Dental amalgam is a type of filling that has been used in dentistry for over 150 years. It contains mercury as well as at least one other metal. Amalgam provides a number of benefits over alternative restorative materials, including low cost, strength, durability, and bacteriostatic properties.
There are several reasons why amalgam is used in dentistry. It is quite simple to use and manipulate during placement; it remains soft for a short period of time, allowing it to be packed into any irregular volume, before hardening. Other direct restorative materials, such as composite, have a shorter lifespan than amalgam. Most amalgam restorations last 10 to 12 years on average, whereas resin-based composites last roughly half as long. However, with recent advancements in composite material research and a greater knowledge of the technique-sensitivity of placement, this disparity is narrowing.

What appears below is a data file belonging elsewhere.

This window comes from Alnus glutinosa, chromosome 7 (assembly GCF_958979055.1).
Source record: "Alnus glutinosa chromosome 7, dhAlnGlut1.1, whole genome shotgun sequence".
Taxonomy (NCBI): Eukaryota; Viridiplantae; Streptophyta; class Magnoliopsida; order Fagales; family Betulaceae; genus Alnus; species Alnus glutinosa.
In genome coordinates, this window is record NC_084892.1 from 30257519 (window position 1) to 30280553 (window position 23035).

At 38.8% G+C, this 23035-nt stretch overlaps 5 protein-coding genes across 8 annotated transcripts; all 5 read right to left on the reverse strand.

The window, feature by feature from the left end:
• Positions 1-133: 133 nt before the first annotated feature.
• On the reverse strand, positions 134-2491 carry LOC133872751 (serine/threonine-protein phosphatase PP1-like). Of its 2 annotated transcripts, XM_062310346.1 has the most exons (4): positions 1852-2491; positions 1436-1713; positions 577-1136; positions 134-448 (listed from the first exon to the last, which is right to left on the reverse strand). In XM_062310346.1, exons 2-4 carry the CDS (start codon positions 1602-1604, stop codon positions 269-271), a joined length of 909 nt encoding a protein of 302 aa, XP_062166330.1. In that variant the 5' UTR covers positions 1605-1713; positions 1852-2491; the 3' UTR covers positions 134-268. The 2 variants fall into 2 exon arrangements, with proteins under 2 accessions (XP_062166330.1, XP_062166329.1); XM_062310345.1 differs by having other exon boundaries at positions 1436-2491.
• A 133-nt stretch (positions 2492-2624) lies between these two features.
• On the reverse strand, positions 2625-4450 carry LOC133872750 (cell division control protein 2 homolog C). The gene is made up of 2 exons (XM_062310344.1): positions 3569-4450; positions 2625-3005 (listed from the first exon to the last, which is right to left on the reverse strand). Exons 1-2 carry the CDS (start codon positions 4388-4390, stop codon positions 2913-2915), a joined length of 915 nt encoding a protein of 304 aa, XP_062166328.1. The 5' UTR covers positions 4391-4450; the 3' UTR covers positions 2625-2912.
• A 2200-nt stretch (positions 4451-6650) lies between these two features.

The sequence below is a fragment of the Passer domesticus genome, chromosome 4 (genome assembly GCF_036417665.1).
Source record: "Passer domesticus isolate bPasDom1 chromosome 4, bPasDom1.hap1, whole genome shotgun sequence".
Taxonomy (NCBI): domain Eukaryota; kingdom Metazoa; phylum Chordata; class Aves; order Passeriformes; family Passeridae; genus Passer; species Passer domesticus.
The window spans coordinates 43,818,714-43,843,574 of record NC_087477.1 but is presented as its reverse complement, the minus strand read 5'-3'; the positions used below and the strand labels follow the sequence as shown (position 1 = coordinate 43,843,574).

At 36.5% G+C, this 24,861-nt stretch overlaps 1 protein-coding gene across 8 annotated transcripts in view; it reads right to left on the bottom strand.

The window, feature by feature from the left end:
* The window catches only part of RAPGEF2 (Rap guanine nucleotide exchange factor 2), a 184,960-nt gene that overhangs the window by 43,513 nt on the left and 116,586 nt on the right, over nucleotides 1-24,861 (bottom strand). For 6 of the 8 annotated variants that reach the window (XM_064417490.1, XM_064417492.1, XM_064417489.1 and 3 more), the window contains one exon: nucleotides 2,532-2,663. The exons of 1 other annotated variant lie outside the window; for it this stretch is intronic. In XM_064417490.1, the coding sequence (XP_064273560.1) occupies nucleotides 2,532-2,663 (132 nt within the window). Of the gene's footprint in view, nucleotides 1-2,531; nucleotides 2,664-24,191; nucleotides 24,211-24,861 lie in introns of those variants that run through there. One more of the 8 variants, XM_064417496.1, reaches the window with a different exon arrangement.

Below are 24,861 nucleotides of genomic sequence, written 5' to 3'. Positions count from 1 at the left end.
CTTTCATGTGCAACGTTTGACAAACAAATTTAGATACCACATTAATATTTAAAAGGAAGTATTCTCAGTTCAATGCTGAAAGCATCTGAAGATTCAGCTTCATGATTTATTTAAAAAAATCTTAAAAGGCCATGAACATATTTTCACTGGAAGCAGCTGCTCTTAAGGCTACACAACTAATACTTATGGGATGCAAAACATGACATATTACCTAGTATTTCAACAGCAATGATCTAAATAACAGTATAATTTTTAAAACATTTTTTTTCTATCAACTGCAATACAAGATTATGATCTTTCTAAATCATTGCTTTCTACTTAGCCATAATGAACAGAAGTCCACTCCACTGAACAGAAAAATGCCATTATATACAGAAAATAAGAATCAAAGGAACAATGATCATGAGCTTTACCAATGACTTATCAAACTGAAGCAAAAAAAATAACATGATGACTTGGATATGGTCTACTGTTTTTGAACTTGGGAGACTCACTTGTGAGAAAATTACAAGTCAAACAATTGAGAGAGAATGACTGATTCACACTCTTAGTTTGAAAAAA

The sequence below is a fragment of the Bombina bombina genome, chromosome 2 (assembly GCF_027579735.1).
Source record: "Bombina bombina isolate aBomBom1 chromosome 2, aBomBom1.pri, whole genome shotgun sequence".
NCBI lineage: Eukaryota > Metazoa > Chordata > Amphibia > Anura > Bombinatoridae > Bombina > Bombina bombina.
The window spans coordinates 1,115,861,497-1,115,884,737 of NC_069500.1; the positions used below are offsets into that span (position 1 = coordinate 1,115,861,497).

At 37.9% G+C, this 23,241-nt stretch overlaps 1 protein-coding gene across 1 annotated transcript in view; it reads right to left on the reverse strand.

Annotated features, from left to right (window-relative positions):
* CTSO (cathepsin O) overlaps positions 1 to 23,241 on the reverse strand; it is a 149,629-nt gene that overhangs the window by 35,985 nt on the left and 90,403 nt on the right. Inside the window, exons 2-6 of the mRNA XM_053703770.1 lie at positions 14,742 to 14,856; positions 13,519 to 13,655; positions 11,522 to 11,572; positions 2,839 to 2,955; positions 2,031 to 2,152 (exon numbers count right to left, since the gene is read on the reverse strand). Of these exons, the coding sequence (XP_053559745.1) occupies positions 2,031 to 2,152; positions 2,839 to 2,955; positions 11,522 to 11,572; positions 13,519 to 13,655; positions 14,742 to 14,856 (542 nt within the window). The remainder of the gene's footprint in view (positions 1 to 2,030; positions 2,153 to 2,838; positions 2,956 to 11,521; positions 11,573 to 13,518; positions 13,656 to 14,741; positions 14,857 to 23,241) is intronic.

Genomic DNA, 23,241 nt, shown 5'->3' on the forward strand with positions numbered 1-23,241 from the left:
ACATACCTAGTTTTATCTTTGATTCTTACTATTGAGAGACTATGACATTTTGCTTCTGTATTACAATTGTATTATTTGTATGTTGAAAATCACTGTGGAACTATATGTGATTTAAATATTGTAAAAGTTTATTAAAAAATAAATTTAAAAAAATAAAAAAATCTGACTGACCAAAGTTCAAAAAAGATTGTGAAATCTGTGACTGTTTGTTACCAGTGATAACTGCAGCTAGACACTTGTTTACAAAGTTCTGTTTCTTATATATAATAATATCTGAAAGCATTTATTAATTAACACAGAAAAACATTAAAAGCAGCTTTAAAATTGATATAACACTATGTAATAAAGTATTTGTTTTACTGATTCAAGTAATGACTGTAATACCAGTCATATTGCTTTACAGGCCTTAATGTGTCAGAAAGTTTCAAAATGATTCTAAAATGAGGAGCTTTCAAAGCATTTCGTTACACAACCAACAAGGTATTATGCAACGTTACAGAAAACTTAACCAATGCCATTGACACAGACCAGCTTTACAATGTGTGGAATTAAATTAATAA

When amalgam is not recommended or a more cautious preparation is preferred, composite (white fillings) is the recommended restorative material. Small occlusal restorations, in which amalgam would need the removal of more sound tooth structure, and "enamel sites beyond the height of contour" are examples of these scenarios. Both amalgam and composite materials are regarded safe and effective for tooth repair by the American Dental Association Council on Scientific Affairs.